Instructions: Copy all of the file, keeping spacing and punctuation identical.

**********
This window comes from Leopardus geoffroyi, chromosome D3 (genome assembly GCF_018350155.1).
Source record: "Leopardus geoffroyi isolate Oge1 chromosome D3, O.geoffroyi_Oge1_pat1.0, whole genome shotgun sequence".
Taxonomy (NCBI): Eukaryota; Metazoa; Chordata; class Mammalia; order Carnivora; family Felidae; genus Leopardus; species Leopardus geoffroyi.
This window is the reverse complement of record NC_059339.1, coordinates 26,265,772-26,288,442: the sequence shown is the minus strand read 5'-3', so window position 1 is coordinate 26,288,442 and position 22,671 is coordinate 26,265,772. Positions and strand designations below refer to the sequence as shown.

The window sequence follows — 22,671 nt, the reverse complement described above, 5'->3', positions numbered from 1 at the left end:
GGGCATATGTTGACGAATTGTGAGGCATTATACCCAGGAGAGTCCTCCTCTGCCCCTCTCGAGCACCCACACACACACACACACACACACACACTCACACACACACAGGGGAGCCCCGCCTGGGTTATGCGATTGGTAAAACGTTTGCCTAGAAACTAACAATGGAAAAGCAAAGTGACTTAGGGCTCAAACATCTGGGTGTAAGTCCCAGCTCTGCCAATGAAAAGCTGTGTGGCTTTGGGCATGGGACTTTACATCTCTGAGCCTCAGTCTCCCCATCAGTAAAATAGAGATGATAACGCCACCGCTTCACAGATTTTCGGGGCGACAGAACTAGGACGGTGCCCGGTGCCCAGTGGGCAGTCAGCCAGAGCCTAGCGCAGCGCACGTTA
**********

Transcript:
This window comes from Leopardus geoffroyi, chromosome D3 (genome assembly GCF_018350155.1).
Source record: "Leopardus geoffroyi isolate Oge1 chromosome D3, O.geoffroyi_Oge1_pat1.0, whole genome shotgun sequence".
Taxonomy (NCBI): Eukaryota; Metazoa; Chordata; class Mammalia; order Carnivora; family Felidae; genus Leopardus; species Leopardus geoffroyi.
This window is the reverse complement of record NC_059339.1, coordinates 26,265,772-26,288,442: the sequence shown is the minus strand read 5'-3', so window position 1 is coordinate 26,288,442 and position 22,671 is coordinate 26,265,772. Positions and strand designations below refer to the sequence as shown.

The window sequence follows — 22,671 nt, the reverse complement described above, 5'->3', positions numbered from 1 at the left end:
GGGCATATGTTGACGAATTGTGAGGCATTATACCCAGGAGAGTCCTCCTCTGCCCCTCTCGAGCACCCACACACACACACACACACACACACACTCACACACACACAGGGGAGCCCCGCCTGGGTTATGCGATTGGTAAAACGTTTGCCTAGAAACTAACAATGGAAAAGCAAAGTGACTTAGGGCTCAAACATCTGGGTGTAAGTCCCAGCTCTGCCAATGAAAAGCTGTGTGGCTTTGGGCATGGGACTTTACATCTCTGAGCCTCAGTCTCCCCATCAGTAAAATAGAGATGATAACGCCACCGCTTCACAGATTTTCGGGGCGACAGAACTAGGACGGTGCCCGGTGCCCAGTGGGCAGTCAGCCAGAGCCTAGCGCAGCGCACGTTA